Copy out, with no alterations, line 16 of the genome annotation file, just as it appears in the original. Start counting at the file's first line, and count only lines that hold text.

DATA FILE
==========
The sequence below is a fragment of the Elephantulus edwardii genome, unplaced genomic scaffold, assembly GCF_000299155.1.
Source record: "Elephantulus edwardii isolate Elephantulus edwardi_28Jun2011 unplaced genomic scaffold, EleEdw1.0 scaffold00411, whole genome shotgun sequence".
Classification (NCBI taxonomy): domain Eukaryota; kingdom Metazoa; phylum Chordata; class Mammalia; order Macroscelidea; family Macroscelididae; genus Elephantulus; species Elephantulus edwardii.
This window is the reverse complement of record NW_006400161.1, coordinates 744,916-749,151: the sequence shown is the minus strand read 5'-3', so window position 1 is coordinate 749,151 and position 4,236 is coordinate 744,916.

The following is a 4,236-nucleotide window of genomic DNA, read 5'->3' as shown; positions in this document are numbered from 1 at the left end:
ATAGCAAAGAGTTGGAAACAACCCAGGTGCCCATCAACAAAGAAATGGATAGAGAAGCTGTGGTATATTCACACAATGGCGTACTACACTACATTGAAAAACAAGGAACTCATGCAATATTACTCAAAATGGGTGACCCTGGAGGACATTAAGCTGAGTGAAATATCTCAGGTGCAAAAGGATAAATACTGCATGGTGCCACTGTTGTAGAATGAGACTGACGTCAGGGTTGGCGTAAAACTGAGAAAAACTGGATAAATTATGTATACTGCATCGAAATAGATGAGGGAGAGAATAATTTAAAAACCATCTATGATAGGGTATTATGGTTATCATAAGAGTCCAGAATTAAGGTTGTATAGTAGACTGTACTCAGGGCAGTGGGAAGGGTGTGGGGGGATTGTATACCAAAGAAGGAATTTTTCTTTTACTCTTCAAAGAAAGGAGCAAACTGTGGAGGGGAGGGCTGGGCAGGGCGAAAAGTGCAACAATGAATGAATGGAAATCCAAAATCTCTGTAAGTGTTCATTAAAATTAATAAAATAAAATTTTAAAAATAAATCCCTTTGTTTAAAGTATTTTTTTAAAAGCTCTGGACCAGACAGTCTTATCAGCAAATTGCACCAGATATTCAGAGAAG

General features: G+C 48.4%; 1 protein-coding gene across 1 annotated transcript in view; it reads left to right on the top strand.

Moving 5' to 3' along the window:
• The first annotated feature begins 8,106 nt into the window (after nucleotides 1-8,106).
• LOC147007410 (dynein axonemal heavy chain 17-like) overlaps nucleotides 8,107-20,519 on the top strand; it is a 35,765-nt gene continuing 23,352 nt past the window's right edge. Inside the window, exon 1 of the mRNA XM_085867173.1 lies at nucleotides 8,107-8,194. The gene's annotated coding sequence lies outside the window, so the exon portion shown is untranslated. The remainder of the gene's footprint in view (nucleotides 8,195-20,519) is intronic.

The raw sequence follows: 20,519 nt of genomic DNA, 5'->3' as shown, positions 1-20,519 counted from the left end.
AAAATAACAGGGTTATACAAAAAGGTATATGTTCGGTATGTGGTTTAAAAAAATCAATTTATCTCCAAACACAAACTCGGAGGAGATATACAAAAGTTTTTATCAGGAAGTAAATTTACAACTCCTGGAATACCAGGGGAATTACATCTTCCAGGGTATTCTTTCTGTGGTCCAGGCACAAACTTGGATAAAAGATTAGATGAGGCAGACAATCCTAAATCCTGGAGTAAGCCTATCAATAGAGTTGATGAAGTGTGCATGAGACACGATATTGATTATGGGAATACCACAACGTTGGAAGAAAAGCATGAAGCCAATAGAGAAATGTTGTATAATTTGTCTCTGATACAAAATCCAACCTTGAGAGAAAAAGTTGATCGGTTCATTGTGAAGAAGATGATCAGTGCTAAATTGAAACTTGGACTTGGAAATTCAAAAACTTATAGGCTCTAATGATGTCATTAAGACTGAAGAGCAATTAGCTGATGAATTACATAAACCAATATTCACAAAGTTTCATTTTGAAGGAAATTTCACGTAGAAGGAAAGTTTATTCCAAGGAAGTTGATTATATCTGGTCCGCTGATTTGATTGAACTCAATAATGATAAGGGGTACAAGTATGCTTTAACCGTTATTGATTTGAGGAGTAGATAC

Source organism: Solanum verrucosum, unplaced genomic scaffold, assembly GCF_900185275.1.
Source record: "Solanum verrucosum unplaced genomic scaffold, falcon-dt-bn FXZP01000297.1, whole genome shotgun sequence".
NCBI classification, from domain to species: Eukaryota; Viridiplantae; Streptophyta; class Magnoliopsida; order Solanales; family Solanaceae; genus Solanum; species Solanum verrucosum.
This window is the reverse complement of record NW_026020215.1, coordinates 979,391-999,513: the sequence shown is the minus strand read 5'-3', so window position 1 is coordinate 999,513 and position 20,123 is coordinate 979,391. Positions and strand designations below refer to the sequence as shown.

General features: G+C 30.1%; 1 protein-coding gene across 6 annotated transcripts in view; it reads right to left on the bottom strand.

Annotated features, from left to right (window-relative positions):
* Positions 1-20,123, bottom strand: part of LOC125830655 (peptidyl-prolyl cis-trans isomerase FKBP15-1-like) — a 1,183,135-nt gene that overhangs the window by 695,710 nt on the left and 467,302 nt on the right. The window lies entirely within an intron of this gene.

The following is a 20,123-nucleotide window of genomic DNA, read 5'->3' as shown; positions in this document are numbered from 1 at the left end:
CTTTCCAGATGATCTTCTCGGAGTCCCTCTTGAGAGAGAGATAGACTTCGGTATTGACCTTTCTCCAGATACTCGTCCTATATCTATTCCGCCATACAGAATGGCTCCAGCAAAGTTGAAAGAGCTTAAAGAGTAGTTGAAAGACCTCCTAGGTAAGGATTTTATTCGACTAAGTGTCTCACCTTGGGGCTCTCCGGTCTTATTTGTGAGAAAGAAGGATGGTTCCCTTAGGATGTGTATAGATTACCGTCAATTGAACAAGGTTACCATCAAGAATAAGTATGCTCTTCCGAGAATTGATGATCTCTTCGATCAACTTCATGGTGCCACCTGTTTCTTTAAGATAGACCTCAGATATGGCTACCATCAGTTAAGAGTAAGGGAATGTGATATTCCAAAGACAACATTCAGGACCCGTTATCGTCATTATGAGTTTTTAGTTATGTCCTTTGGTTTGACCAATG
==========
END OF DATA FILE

This window is the reverse complement of record NW_026020215.1, coordinates 979,391-999,513: the sequence shown is the minus strand read 5'-3', so window position 1 is coordinate 999,513 and position 20,123 is coordinate 979,391. Positions and strand designations below refer to the sequence as shown.